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Borrowing from Our Children? And Hegemony

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Posted on February 8 2010 5:00 pm
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by Kenneth Anderson

I realized, talking in office hours with a couple of my law students, that they did not really understand what is meant by the phrase “borrowing from our children” — as we often hear it raised or referenced these days in budget, deficit, and other policy debates. These are bright students who have often taken some economics, but haven’t necessarily learned to think through common economic tropes in current arguments. So it hadn’t really occurred to them to ask, what does it mean to “borrow from our children”? The children who mostly don’t yet exist, and in any case don’t have any money from which to borrow.

As soon as it’s put that way, it is obvious that what we actually mean is, we will borrow today from people who do have money — and who are willing to forego consumption today, presumably in China and the rest of Asia — and our children will repay the principal and interest. We have internalized the consumption (er, investment? –ed.) currently and externalized the repayment. It might be more accurate to say that we have exercised an option with regards to the future — we are the holders and they the involuntary writers of an option. But the fundamental public policy point is that in order to engage in this borrowing exercise today, even if we are going to “put” the repayment to our children, someone today has to be willing to give up consumption now and lend us those resources today.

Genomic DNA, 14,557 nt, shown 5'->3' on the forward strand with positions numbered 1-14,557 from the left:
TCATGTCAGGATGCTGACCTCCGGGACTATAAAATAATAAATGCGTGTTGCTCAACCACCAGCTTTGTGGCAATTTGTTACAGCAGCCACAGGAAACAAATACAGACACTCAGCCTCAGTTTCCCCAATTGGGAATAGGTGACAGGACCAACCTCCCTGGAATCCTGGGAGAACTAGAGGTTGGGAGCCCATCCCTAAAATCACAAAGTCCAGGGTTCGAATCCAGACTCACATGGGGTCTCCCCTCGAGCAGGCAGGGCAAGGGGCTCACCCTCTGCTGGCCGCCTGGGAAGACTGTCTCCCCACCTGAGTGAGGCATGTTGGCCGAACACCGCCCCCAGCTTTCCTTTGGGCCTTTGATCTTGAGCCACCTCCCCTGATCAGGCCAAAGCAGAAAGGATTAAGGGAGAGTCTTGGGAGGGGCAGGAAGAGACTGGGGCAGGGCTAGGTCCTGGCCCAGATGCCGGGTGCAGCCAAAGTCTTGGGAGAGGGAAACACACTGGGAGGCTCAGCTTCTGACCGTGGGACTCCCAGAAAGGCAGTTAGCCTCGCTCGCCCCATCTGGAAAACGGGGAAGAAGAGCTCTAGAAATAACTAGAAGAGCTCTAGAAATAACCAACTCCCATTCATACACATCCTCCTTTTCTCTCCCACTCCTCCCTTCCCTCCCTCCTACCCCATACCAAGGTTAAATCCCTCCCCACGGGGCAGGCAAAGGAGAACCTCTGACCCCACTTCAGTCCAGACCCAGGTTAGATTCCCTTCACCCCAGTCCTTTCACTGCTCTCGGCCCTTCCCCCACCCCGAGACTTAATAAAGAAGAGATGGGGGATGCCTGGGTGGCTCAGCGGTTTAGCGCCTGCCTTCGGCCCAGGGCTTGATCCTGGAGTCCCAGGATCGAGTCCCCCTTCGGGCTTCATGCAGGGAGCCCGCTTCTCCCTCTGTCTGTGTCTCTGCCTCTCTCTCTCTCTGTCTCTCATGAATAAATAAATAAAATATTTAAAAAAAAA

Read more at The Volokh Conspiracy (h/t Instapundit).

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